Native planting is becoming increasingly popular because of the benefits of going native, because these types of plants are easy to find. The most important thing to do before you head to the nursery is do a little research and have an idea what type of landscape you want to create, take note of the type of soil in the area and how much sun exposure the area receives.
In this post, we have come up with a few benefits of native plant gardening:
Value for Your Gardening Money
Native plants are quick-growing, super tough, and long-lived, which means you'll rarely have to buy replacements. Natives grow in sync with local conditions and can withstand regional climatic changes, be it drought or flood. Native perennials, vines, wildflowers, and groundcovers rapidly fill out garden areas, either by reseeding or spreading and are easily divided to create free plants for starting new gardens. Thanks to their healthy and weighty structures, native trees, evergreens, and shrubs double as screens that provide privacy and hide eyesores in the landscape.
Equipped with natural protections, native plants are resistant to disease, drought, and pests and grow happily without the need of pesticides. They also need very little (if any) fertilizing or watering once established. They cover ground quickly to crowd out weeds, which translates to less time spent weeding. Even the most aggressive native plants can be kept in check with strategic thinning and pruning.
Soil and Water Conservation
Native plants' growth habits keep soil in place, store water where it's most needed, and stop storm water from running off into waterways. Their dense forms, lush foliage, and plentiful flowers break the fall of plummeting raindrops, causing rainwater to drip into (rather than flood) the soil; the plants' extensive, deep root systems siphon off moisture and prevent soil from eroding.
Refuge for Wildlife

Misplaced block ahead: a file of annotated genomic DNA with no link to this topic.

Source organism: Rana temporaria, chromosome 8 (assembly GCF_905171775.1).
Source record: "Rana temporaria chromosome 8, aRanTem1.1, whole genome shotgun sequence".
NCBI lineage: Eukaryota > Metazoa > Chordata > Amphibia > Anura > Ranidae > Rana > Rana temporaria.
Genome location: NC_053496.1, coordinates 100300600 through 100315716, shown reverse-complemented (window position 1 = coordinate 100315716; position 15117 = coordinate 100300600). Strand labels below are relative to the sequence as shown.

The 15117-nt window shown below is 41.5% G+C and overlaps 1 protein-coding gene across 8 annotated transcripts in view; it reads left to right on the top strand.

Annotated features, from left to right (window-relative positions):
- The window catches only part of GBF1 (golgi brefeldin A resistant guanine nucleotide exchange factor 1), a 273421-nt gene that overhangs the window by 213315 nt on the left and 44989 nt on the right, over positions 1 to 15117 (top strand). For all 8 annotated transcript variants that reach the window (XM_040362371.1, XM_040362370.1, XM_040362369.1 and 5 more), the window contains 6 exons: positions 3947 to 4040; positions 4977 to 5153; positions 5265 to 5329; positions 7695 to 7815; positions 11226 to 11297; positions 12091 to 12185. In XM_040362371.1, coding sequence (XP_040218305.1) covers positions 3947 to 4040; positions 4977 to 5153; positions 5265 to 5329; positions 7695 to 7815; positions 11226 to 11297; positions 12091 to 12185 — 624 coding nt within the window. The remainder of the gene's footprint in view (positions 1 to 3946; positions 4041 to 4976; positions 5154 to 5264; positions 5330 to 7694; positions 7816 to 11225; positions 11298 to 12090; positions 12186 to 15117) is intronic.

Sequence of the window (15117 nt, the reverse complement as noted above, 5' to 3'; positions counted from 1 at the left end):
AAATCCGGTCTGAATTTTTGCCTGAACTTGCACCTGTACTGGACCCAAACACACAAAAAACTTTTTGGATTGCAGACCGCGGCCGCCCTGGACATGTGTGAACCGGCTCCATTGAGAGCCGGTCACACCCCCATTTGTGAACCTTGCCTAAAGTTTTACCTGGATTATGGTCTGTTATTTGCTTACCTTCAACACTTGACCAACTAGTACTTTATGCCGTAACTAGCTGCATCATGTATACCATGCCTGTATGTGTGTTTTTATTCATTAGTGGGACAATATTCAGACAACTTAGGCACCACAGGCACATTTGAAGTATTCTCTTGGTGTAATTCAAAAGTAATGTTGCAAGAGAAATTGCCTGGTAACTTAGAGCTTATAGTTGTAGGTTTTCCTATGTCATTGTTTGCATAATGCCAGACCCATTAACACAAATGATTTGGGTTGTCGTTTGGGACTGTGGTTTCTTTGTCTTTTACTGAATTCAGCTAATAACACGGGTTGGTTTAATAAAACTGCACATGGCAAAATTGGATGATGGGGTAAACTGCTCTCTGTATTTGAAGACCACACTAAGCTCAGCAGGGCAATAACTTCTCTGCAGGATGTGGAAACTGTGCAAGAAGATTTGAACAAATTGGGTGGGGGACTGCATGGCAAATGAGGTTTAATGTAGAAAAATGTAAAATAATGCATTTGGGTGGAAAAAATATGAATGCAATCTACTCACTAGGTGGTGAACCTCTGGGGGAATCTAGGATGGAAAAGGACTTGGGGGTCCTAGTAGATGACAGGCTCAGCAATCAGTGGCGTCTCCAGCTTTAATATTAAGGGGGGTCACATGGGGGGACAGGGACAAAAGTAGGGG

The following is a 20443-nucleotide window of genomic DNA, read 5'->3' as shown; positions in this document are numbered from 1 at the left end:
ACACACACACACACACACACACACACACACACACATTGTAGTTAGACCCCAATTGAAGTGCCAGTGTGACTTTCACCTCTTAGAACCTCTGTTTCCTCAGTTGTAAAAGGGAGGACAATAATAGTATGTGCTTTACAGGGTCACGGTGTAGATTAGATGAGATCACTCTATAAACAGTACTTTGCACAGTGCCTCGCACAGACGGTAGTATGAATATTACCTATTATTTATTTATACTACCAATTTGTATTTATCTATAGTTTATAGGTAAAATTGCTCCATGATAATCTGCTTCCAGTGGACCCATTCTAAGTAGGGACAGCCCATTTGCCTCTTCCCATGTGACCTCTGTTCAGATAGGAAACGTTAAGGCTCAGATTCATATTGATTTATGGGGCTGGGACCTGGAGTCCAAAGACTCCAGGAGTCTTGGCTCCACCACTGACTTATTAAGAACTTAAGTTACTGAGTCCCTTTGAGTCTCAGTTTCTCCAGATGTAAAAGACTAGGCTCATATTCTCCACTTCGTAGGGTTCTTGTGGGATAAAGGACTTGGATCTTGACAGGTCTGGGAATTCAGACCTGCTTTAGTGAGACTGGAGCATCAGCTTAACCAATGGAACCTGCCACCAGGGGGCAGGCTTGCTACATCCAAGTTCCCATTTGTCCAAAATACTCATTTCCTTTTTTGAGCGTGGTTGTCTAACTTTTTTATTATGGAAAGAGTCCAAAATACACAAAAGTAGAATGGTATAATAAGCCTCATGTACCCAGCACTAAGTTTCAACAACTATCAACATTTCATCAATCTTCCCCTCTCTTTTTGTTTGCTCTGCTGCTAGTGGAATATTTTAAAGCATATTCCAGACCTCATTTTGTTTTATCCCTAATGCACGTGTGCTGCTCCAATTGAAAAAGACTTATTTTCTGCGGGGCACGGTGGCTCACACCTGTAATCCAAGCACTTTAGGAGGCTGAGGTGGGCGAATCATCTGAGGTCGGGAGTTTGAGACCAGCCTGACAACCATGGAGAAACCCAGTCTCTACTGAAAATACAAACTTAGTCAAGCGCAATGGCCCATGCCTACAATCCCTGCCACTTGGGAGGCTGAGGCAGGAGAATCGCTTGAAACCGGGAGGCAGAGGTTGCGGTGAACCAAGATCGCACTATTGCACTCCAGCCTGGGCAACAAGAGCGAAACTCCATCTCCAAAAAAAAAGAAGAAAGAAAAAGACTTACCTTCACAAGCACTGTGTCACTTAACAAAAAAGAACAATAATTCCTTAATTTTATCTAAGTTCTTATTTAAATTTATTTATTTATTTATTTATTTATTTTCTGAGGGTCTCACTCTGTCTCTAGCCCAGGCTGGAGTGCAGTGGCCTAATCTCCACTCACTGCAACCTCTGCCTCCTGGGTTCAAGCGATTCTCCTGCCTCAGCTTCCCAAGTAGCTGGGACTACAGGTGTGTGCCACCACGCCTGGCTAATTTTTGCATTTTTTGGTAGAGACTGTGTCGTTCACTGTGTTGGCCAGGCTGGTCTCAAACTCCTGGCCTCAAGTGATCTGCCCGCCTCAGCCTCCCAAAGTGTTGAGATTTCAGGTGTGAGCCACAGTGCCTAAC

Planting natives allows you to build natural habitats custom-designed to accommodate local fauna. Native plants are naturally programmed to produce fruit, nectar, seeds, and nuts at the times they are needed by year-round inhabitants and passing-through critters. Surrounding your home with native plants guarantees you'll benefit from close encounters with bevies of birds, butterflies, insects, and mammals seeking food and shelter.
Versatile Plant Groupings
There are native plants (many with multiseasonal interest) suited to every planting site; you'll find numerous selections that grow in dry shade, sun-drenched rock gardens, boggy wetlands, shady woodlands, and refined perennial borders. Hone down your choices by touring native plantings at local nurseries and botanical gardens; take note of the native plants, their growing sites, and their native and non-native companions to help you firm up a planting plan.
Native plants create sustainable ecosystems perfectly matched to their location and the creatures that live within the ecosystem's boundaries. The plants establish a sense of place and supply a visual connection between your personal environs and your community's natural areas. They pay tribute to deserts, wetlands, and prairies of the past, while providing beauty in today's landscapes, genetic references for environmental research, and creating a healthier earth for generations to come.When you have all these benefits of going native, would you need an exotic plant which requires more maintenance in your garden. Personally, I believe going native is a sustainable way of gardening.
For further info on growing native plants in your garden, get in touch with Vandana at 8880482000 or mail her at firstname.lastname@example.org.
Happy native gardening!!
Credits: Better Homes and Gardens